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Doug: First week

August 6, 2011

Hamjambo familia na marafiki!

I have officially been in Nairobi, Kenya for 5 days now, but it might as well been a month. Driving to the Cincinnati airport last Sunday afternoon with my mom seems like ages ago. After frantic last minute packing and unpacking (initially my suitcase was over the limit), I began my 28-hour-long journey to Kenya. Following an uneventful flight to DC, I boarded an overnight flight to Zurich, Switzerland. As my first experience in Europe, flying into the misty green hills of Zurich Monday morning was pretty cool. I then had to go through security (again), forgot to put my laptop in its own carton (which resulted in an individual search for concealed weapons—not the greatest, I don’t recommend it), and finally made it to the gate where I picked up my final ticket bound for Nairobi. I survived my 8-hour-long flight to Nairobi through an arrangement of free movies (principally African Cats and Cars).

Sleep-deprived, I left the plane, and meandered the Nairobi airport—a surreal experience. After exchanging all my dollars to shillings (the Kenyan currency), I made my way through customs. Somehow my sole suitcase made it from Ohioto Kenya still intact (with nothing stolen!), and I made my way to the lobby where dozens of Kenyans were holding up signs for different people. This is it, I thought, if I don’t see my name here, I guess I’ll just find my way to a hostel for the night or something… Thank God, a beaming Kenyan man named Simon was holding a sign that said “MSID” (University of Minnesota Studies in Development—my abroad program). I greeted him and together we walked to the van in the parking lot which would take me and the other yet-to-arrive MSID students to a guest hostel where we were staying for the next two nights. After talking a lot with the other Kenyan MSID program manager, Jane, the other 4 students finally arrived. Our van made its way along the road through the night towards our hostel in Nairobi, where two other students were waiting, making 7 of us total on the Swahili-Intensive August Pre-Session.

Our next 36-hours in the hostel together consisted of an orientation on Tuesday by the program managers on homestays and staying safe in the city, an outing to the MSID office headquarters (a small but nice office where we would have access to internet and books), and then a 20-minute walk (first chickens spotted crossing the sidewalk!) to the small collection of buildings known as Nazerene University, where we would be taking Swahili and the rest of our classes. That night I had my first delicious and messy experience with an Ethiopian restaurant and prepared for what we were all most nervous for the next day: moving in with our Kenyan host families.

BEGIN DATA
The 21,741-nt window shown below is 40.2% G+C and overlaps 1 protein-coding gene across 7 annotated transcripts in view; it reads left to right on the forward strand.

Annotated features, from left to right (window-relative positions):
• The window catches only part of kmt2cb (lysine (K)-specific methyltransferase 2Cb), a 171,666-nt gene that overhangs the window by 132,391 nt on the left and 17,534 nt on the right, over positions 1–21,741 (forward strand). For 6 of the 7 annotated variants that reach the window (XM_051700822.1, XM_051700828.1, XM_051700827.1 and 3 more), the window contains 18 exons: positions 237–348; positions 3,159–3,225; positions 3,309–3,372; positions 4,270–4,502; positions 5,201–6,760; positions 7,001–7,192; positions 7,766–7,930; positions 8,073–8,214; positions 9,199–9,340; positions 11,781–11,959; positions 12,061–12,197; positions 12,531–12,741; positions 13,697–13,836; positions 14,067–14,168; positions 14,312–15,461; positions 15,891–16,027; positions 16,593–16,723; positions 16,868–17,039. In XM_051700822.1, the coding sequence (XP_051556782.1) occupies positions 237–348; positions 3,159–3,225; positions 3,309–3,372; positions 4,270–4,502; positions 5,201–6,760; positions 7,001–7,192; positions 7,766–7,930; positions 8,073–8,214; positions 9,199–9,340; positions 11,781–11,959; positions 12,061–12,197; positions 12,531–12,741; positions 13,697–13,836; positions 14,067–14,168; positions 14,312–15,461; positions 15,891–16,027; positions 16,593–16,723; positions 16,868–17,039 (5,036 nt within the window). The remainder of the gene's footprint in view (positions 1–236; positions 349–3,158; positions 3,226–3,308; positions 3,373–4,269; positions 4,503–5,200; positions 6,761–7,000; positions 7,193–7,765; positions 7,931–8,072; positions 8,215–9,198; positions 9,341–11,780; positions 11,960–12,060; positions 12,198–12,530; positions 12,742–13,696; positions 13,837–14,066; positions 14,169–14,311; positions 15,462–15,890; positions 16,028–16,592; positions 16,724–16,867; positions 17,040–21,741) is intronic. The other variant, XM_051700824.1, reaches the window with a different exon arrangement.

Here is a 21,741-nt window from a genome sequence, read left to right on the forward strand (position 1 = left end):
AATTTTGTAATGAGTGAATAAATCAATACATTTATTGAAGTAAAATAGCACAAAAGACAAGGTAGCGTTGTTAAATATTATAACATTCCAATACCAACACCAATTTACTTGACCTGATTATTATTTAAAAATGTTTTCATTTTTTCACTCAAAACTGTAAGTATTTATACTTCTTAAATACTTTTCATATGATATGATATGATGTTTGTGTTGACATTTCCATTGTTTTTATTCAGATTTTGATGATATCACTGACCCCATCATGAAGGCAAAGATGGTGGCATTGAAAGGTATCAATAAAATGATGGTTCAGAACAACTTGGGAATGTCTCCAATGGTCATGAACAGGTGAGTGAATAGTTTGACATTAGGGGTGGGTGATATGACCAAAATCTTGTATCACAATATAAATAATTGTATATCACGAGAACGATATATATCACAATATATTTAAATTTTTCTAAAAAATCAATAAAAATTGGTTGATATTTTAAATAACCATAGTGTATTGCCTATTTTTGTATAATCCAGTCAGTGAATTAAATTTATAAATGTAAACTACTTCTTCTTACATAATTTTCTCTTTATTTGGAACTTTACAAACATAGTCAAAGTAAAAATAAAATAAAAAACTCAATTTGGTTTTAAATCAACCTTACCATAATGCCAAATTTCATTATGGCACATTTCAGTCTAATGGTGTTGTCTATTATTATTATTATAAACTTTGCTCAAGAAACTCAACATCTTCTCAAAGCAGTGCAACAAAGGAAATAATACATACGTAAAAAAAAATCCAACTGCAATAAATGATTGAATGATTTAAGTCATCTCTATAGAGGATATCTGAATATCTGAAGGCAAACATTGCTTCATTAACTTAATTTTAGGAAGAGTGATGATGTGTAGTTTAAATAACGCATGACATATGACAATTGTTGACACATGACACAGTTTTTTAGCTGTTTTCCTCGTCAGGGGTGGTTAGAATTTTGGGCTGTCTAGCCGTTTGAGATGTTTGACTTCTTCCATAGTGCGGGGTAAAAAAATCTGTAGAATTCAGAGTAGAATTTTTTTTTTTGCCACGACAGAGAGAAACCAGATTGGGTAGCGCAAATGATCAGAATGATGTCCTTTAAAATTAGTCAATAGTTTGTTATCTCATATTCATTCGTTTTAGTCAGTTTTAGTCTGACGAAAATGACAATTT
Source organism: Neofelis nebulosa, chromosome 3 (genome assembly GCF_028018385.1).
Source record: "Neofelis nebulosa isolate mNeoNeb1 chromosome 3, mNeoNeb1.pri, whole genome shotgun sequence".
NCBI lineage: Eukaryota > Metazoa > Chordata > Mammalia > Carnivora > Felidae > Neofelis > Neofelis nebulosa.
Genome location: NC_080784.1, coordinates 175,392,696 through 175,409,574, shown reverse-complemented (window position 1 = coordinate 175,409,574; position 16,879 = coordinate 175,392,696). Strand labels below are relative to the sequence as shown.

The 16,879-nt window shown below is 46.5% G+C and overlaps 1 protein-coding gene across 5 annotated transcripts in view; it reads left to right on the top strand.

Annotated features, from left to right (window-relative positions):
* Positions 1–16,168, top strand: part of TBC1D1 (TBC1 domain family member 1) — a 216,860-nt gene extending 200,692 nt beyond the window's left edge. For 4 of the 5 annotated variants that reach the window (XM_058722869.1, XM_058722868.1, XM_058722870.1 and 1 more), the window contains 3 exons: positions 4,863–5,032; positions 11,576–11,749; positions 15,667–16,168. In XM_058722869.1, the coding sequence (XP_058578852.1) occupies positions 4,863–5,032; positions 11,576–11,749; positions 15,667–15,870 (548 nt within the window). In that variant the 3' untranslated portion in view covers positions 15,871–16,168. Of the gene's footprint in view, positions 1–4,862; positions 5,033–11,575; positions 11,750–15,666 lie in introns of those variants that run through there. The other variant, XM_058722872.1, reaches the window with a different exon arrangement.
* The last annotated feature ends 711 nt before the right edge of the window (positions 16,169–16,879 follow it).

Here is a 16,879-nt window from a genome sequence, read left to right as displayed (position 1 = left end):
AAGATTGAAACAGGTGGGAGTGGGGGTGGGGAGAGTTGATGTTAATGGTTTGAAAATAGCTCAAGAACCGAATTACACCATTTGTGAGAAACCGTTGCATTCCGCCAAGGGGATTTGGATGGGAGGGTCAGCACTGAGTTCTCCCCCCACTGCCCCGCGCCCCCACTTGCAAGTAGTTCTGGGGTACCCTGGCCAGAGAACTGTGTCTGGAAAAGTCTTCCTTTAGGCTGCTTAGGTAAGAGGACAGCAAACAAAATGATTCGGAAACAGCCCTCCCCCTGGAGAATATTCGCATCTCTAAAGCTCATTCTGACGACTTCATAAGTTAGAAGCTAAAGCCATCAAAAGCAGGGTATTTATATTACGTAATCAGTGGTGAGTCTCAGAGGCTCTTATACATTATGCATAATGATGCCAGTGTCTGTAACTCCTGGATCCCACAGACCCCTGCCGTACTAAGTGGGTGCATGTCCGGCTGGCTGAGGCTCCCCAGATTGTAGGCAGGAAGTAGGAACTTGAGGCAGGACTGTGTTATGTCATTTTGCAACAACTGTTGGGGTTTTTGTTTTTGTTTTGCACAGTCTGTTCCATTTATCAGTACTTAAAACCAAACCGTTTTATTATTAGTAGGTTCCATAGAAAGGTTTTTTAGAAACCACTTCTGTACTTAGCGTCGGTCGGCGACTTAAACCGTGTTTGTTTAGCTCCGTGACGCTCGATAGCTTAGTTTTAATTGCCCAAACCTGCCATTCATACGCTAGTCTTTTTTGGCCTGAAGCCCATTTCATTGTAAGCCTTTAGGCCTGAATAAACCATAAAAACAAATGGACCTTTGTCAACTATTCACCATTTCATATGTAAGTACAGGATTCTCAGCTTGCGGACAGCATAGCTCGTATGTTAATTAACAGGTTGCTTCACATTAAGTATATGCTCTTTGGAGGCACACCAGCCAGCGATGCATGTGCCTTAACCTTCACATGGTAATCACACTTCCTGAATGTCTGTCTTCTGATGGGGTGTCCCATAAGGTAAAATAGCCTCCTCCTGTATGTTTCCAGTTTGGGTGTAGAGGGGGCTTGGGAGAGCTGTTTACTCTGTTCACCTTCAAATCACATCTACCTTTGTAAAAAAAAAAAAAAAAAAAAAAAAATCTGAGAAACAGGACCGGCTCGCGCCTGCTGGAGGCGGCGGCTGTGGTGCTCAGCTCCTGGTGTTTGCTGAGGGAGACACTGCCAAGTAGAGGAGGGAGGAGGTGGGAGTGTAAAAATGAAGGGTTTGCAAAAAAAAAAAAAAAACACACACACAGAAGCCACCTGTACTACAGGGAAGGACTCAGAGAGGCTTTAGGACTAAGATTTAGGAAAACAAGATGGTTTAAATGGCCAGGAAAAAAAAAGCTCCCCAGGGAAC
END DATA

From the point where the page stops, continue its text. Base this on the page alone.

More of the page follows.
Wednesday was a crazy, whirl-wind of a day. The seven of us (4 girls, 3 guys) packed up all our stuff, piled into the van, and began our house-to-house trip, led by Jane, to meet our new families for the next 3 months. Our van bounced along bumpy dirt roads surrounded by houses and buildings (many openly exposed or under construction), into different Kenyan neighborhoods, with people everywhere, many staring at the van of mzungu’s (white people) and all our bags. One by one, we pulled up to house after house, and each of us piled out of the car to greet our new families, with the brave ones attempting some Swahili.

We then started down the dirt alleyway which led to my new home. After buzzing through the gate (almost every single Kenyan home has a tall stone or cement wall around it, some lined with glass, others with barbed wire, for safety—a strange thing, since the areas around Nairobi are not even particularly dangerous), I greeted Mama yangu (my mother) Jane and my new 85-year-old nyanya, Elizabeth. My new Baba, Samuel, is a civil engineer, and came home later that evening (their children are grown and out of the house). The house is quite beautiful, with a large grassy yard of trees, planted corn and banana trees. The rest of the day consisted of exploring downtown Nairobi and buying some cheap Nokia cell phones.

My host mom grows maize outside

My New home

Here are some things that I have been adapting to/loving about living with the Kiguru family:

  • Jane’s traditional Kenyan tea with milk, crushed tea leaves, and sugar (most delicious tea ever)
  • Having no internet, which means more reading and journaling (you really don’t realize how time-consuming and mentally draining it is until it’s gone)
  • Closing my windows by 6PM (when the sun sets) due to mosquitoes— (I forgot the first night, and had an epic 3-hour battle through the night with one)
  • Hearing 3 different languages at home (many Kenyans are tri-lingual—in Swahili, English, and their ethnic mother tongue—in the Kiguru’s case, Kikuyu)
  • Hearing the projected Arabic-singing of a man from a mosque, echoing across the city just before dawn
  • Watching TV with Jane and Elizabeth while eating dinner—their 6 channels cover great shows from news in Swahili, to a horribly English-dubbed Spanish soap opera, to random American music videos (tonight Willow Smith made an appearance with “Whip My Hair”—my grandma didn’t seem to know it)
Kenyan trees are awesome. This one’s in the yard

The drying machine

We’ve started daily Swahili language classes, in 2 two-hour sessions per day, and, surprisingly, I can feel my 2 semesters from Tufts (which I thought to have been fruitless), helping greatly. Well, I could go on, about how awesome this place is, exceeding all expectations, but I hear another episode of Soy Tu Dueña starting in the other room.

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